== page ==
A croque-monsieur is a hot ham and cheese (typically gruyère) grilled sandwich. It originated in France as a fast-food snack served in cafés and bars. More elaborate versions come coated in a Mornay or Béchamel sauce. The emergence of the Croque-monsieur is mirrored by growth in popular fast-foods in other countries.
The name is based on the adjective croque ("crispy") and the word monsieur ("mister")—the reason behind the combination of the two words is unclear—and is colloquially shortened to croque. While the origins of the Croque-monsieur are unknown, there are many speculations on how it was first originated. One such story is that a long time ago there were French workers who would take their sandwiches to work with them. Some would take ham and cheese, and since they did not have coolers or refrigerators, they would leave their lunches by the radiators, and the cheese would melt.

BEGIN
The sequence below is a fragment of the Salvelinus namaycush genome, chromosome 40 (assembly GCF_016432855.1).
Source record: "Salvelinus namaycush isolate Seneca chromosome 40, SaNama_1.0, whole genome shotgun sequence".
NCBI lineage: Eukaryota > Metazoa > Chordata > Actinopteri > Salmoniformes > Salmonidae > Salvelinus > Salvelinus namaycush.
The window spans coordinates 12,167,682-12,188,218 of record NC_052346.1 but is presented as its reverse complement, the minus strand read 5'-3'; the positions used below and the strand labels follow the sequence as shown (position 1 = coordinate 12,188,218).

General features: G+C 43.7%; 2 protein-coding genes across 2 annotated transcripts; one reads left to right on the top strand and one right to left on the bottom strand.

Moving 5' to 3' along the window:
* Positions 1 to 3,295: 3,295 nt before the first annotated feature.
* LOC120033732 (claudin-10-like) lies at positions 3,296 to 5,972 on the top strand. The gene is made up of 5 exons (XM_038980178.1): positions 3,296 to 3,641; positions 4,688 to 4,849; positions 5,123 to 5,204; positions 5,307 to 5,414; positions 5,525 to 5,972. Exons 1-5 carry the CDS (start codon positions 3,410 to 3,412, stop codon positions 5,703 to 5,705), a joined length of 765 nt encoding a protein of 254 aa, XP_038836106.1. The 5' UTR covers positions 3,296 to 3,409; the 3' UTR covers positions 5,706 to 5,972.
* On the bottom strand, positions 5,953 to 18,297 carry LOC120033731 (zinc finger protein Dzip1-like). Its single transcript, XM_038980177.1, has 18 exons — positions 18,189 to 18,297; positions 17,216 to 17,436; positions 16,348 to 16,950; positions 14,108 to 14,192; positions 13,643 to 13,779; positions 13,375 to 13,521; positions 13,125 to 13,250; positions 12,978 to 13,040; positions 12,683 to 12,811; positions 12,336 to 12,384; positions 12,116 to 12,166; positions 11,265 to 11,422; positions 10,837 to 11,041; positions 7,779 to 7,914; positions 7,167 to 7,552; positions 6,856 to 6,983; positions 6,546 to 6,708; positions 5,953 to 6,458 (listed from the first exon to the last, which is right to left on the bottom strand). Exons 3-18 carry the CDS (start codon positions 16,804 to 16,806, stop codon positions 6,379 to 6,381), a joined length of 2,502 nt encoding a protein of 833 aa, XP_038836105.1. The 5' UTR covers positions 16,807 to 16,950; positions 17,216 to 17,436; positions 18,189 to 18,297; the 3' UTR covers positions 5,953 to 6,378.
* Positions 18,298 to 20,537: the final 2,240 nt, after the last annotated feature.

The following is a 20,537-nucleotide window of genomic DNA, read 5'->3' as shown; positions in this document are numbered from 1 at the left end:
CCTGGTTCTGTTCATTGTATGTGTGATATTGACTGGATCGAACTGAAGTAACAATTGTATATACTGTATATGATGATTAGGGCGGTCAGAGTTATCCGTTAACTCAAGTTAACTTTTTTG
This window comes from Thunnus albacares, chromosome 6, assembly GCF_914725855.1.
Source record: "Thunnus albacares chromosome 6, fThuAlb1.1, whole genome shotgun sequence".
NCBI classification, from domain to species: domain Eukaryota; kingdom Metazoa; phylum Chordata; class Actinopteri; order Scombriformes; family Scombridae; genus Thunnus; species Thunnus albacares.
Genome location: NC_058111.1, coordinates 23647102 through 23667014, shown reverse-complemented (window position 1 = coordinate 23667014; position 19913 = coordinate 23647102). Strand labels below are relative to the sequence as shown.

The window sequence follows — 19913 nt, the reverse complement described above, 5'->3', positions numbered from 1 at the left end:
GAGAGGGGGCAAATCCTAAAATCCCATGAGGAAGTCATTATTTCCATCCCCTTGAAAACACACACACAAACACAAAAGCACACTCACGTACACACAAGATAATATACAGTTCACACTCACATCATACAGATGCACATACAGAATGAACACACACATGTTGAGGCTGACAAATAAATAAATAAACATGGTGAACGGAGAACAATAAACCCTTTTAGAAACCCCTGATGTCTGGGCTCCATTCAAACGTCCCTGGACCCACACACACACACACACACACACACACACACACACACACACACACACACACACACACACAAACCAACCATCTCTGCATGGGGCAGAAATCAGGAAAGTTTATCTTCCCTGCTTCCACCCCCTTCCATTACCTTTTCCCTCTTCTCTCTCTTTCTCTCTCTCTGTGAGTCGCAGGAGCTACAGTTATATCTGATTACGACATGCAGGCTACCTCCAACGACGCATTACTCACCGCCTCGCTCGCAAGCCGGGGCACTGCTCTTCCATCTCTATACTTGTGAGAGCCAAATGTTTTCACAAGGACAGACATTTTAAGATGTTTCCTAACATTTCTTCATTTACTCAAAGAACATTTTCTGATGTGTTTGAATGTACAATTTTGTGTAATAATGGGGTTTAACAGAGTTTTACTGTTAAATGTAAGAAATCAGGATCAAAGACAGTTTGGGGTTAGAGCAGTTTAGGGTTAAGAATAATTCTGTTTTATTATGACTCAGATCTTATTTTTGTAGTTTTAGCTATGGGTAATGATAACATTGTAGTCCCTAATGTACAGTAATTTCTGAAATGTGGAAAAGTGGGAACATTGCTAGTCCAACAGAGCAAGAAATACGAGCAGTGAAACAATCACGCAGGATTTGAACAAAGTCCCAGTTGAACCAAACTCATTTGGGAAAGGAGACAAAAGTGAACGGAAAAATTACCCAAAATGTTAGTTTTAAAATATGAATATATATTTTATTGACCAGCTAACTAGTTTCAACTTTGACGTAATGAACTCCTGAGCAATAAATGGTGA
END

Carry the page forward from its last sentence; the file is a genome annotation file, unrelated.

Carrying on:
What is a Croque-Madame?
A croque-madame is a variation of the croque-monsieur served with a fried egg on top. Many dictionaries attribute the name to the egg resembling an old fashioned woman's hat.